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Microsoft Pri0

Welcome to Microsoft Pri0: That's Microspeak for top priority, and that's the news and observations you'll find here from Seattle Times technology reporter Matt Day.

January 3, 2008 at 9:58 AM

Windows Secrets: MSN Premium goods can be had for free

The Seattle-based Windows Secrets e-mail newsletter reports today that subscribers to MSN Premium are needlessly paying nearly $120 a year for services that Microsoft offers free as part of its Live suite or includes with versions of Windows.

Anyone subscribing to the Premium service should check out the table that Windows Secrets’ Scott Dunn prepared listing each of the features of a Premium subscription and its free equivalent. Twenty out of 21 features are available from Microsoft. The 21st feature, a download manager, can be found free from other providers.

Dunn reports that 8.2 million people subscribe to MSN Premium, but it’s not clear how many of those pay for a subscription or receive it as part of a bundle from their Internet service provider.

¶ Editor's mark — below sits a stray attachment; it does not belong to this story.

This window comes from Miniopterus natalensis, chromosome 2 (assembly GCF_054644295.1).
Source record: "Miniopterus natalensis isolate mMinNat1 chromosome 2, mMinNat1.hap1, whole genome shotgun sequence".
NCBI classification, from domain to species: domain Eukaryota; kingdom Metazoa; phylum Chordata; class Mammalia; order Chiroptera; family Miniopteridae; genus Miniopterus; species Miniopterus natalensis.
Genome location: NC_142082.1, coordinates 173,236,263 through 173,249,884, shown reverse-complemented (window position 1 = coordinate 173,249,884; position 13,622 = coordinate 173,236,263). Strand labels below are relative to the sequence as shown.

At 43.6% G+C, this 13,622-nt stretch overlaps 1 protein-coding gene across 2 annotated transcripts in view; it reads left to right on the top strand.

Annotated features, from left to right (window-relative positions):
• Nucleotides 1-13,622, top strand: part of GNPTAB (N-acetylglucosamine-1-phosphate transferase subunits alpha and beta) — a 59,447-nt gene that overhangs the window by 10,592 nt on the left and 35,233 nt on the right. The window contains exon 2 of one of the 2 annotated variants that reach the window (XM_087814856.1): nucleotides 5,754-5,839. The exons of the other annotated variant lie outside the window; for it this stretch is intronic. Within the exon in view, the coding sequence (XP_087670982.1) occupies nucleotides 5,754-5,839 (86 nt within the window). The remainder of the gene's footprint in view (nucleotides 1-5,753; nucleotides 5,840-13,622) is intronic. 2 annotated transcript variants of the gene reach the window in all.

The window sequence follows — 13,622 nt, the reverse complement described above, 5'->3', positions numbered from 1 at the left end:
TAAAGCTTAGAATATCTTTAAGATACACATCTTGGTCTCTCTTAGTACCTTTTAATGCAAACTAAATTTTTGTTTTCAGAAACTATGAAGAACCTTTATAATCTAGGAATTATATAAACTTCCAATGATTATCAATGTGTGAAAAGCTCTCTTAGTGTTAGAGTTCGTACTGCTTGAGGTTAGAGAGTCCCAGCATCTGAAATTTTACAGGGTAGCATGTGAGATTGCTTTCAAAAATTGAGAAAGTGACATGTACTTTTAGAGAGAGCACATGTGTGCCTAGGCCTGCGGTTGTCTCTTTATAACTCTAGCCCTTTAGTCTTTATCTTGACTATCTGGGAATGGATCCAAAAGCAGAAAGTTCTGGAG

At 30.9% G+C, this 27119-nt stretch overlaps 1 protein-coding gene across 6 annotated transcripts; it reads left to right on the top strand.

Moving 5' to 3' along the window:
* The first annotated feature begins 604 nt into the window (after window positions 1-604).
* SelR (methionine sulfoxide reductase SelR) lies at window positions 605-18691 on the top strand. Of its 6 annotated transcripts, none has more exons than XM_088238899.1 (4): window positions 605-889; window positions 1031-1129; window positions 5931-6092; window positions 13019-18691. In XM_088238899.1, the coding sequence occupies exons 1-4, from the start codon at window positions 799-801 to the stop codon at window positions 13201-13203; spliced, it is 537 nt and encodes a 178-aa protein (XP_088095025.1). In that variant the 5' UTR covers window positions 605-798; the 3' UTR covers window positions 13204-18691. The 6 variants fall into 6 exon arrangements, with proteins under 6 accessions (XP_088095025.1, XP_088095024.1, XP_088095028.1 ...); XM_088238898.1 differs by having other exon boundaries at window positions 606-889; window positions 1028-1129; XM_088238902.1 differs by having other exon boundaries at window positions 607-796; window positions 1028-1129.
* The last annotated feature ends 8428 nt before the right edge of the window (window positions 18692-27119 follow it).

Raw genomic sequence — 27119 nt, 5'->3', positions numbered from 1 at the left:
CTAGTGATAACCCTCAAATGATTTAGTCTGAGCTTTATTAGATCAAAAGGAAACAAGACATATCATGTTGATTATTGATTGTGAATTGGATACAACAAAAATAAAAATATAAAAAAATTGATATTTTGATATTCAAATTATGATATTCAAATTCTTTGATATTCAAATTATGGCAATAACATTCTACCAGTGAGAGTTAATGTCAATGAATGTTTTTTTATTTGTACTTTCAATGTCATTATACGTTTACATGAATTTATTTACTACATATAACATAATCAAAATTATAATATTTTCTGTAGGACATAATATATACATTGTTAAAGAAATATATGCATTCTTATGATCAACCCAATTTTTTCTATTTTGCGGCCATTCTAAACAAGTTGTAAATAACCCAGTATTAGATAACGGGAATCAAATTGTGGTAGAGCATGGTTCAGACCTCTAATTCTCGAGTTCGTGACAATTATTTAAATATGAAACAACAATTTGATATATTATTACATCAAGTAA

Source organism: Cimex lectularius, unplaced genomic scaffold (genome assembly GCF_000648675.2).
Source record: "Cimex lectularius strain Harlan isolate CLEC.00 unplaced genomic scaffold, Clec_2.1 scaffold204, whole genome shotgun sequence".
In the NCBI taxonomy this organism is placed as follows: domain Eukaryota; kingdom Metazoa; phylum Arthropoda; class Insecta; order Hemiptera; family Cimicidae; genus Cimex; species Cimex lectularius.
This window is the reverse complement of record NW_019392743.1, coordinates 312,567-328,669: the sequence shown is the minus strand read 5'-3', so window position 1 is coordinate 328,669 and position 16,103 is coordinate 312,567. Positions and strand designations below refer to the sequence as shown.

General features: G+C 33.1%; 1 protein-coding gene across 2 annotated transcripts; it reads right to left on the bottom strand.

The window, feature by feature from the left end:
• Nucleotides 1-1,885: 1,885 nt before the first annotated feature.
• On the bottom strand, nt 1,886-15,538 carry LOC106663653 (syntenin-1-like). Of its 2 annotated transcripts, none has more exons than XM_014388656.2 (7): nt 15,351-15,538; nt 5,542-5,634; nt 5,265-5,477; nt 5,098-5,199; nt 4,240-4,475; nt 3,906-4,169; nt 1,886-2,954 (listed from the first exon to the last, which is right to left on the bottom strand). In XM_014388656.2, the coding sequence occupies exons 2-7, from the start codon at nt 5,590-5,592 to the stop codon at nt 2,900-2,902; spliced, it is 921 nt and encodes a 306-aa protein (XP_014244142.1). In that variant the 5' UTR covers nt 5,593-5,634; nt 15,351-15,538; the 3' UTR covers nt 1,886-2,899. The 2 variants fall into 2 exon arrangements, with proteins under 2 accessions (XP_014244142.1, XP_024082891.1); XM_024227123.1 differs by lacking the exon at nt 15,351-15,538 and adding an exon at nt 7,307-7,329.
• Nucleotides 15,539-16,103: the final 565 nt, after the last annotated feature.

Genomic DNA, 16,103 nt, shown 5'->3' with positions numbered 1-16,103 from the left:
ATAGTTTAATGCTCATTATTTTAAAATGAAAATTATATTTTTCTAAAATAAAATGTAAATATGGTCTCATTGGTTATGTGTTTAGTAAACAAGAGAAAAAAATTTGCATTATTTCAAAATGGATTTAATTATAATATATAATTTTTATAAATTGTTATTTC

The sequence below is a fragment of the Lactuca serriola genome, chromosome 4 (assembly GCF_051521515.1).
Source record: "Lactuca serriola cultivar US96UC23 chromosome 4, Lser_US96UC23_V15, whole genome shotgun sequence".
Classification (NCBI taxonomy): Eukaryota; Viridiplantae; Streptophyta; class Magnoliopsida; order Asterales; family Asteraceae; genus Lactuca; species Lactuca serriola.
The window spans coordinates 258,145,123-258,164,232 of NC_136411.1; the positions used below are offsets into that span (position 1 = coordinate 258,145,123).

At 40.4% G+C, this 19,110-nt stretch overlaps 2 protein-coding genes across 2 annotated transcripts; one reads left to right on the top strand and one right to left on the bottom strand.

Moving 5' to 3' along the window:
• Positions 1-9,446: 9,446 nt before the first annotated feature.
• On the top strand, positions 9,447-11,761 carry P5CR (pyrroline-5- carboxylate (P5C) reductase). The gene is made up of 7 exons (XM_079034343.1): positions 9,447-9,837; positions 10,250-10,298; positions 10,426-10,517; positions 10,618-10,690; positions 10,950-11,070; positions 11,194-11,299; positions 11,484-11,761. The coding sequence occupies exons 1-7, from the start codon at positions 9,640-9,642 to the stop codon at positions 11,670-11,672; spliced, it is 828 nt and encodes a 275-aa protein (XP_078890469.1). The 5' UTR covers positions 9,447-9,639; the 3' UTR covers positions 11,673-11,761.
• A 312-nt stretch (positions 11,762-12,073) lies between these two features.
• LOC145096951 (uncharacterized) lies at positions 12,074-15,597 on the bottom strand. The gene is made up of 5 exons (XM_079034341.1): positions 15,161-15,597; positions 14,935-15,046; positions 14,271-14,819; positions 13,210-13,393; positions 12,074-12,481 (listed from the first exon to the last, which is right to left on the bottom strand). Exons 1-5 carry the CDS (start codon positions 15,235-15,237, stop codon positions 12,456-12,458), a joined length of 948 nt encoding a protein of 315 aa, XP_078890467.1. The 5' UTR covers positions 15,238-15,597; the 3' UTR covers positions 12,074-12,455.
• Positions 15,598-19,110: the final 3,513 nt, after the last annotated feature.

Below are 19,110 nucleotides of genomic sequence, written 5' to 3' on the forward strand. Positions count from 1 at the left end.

Windows Secrets, whose tagline is “Everything Microsoft forgot to mention,” also notes several instances where Microsoft has described the differences between MSN services and the Windows Live suite. But Dunn said MSN Premium users are not informed that a free alternative exists.

I’ve asked Microsoft for a comment on the article and why it doesn’t inform customers of a free alternative. I’ll post any response here.

Microsoft responds:

MSN Premium was designed to appeal to a different audience than the free Windows Live services and we continue to support this service and our subscribers. MSN Premium offers customers a single integrated client experience that simplifies web access, multiple accounts, service integration, and access to information via the ‘Dashboard.’ While Windows Live includes many comparable services, MSN Premium includes software as part of the subscription, including Encarta Premium, and offers additional functionality such as download manager and SpySweeper. Many customers are also attracted to MSN Premium’s advertisement-free experience, while Windows Live services are ad-funded.

That last point is interesting to me: Given the proliferation of advertising around the Web, its absence can now be marketed as a feature. It’s also a great example of two possible business models for what is essentially the same product: ad-supported and free to the end-user vs. subscription based and ad-free. I expect Microsoft will give its customers this choice — or something similar to it — for a growing array of its software and services offerings.

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